Making necessary work and personal arrangements for your hospital stay.
Preparing your home to facilitate your recovery after your hospital discharge. This means:
Cleaning your home, especially the rooms that you will be resting in. This is important as your immune system will be weakened after the bone marrow transplant, which makes you more likely to be infected by bacteria.
Targeting areas that may have dust, mould, mildew and other tiny particles which may be harmful during your recovery.
Going through medical tests, such as:
Evaluations of your psychological and emotional states
Destroy existing bone marrow cells to make room for healthy stem cells
Stop your immune system from working to reduce the risk of the transplant being rejected
As conditioning treatment involves a lot of medication, your doctor will insert a central line tube into a large vein near your heart. This allows your doctor to administer medication without the need for multiple injections.
The conditioning process usually lasts up to a week. You will remain in the hospital throughout this duration. After you have completed the conditioning treatment, your doctor will let you rest for 1 – 2 days before proceeding with the transplant.
Multiple myeloma treatment
Multiple myeloma is cancer that affects a specific type of white blood cell, called plasma cells. It causes cancerous plasma cells to gather in the bone marrow and push out healthy blood cells.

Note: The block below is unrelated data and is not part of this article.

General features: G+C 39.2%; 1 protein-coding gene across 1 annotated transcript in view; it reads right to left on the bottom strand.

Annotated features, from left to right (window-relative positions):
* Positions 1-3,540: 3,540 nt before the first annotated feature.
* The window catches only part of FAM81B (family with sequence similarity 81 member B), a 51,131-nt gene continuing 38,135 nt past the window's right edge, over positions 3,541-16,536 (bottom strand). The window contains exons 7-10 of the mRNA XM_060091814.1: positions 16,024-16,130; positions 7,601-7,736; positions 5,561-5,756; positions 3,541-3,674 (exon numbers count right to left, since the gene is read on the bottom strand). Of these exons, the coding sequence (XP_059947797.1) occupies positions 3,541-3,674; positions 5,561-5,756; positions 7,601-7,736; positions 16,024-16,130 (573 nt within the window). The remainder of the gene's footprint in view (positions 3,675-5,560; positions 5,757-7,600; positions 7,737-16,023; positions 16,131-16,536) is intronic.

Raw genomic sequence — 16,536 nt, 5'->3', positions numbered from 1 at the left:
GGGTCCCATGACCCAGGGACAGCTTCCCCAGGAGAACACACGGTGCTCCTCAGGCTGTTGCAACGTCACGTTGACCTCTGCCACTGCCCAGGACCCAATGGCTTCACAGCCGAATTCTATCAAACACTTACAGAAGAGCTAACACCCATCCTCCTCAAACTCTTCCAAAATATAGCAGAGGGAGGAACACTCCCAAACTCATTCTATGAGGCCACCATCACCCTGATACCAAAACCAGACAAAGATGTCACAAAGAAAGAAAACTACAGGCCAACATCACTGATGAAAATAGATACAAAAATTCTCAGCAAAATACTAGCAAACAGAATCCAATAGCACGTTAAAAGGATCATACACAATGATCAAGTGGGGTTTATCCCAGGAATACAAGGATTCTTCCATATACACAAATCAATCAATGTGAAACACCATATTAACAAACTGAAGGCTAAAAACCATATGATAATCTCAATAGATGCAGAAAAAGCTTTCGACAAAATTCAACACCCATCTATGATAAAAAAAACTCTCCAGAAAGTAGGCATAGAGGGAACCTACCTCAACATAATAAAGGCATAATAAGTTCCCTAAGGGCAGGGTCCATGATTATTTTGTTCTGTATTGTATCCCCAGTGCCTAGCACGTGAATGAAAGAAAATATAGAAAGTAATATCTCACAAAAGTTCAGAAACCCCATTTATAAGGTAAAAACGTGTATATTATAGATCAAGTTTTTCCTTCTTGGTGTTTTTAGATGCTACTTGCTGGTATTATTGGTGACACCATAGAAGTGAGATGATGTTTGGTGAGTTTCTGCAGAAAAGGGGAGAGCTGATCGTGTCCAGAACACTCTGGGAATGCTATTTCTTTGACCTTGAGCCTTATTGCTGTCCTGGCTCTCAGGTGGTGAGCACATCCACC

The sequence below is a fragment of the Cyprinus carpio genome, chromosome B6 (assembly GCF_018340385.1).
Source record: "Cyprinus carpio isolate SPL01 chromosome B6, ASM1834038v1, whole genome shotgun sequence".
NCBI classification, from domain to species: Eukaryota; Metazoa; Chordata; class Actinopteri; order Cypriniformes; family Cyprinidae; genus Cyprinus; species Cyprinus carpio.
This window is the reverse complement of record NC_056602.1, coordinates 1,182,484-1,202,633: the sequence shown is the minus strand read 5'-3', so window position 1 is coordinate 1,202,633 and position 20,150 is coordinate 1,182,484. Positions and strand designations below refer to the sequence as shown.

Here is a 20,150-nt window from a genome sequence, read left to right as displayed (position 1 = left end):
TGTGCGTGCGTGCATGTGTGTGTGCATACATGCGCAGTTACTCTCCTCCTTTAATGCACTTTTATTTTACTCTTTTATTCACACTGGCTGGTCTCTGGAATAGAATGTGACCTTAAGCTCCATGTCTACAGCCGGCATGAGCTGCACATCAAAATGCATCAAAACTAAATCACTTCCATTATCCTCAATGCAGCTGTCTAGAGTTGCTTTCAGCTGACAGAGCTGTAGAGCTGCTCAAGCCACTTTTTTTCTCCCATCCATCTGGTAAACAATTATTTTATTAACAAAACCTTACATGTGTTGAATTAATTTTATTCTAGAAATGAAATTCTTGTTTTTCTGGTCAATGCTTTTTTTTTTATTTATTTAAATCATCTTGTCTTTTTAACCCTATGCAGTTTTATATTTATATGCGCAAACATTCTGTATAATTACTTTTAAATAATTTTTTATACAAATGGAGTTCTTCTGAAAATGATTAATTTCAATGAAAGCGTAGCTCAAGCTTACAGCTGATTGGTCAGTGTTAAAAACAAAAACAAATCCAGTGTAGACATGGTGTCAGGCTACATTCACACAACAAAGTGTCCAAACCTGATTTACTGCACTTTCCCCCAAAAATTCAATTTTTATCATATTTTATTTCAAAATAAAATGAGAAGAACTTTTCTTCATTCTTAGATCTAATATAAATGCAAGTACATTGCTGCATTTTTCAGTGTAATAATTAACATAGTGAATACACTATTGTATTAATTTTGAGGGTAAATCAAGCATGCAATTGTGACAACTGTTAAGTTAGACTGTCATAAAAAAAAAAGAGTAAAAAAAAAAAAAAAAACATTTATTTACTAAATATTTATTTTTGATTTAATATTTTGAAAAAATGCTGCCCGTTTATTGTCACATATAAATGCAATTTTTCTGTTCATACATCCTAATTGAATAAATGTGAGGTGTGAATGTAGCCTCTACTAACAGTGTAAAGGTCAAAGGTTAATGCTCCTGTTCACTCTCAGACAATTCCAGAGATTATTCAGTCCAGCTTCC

If you have multiple myeloma, you may need to undergo induction chemotherapy for a few months to reduce the number of plasma cells in your bone marrow. This should be followed by conditioning treatment.
During the procedure
The stem cells will be infused into your body through the central line. This process takes a few hours and you will remain awake throughout.
During the infusion, you may experience pain, chills, fever, hives and chest pain.
After the procedure
After undergoing a bone marrow transplant, you will be kept under close medical care to check your body's response to the procedure. You will remain in the hospital for at least a few weeks to settle in your bone marrow and produce new blood cells.
During this period, you may:
Experience vomiting, diarrhoea and loss of appetite
Receive fluids by mouth or through a tube to prevent malnutrition
Have periodic transfusions of red blood cells and platelets until your bone marrow produces enough of them on its own
Stay in a disinfected room to lower your risks of getting infections
Many patients can return home within 1 – 3 months after the transplant. However, if you develop complications such as an infection, you may need to remain in the hospital for longer.
Care and recovery after a bone marrow transplant
Your recovery process may take several months or longer. During this period you may not be able to return to work or resume your previous lifestyle.
You will be at risk of infections for the next 1 – 2 years as it takes a while for your immune system to return to full strength.
During the recovery period, you will have to attend follow-up appointments with your doctor to check on your health and progress.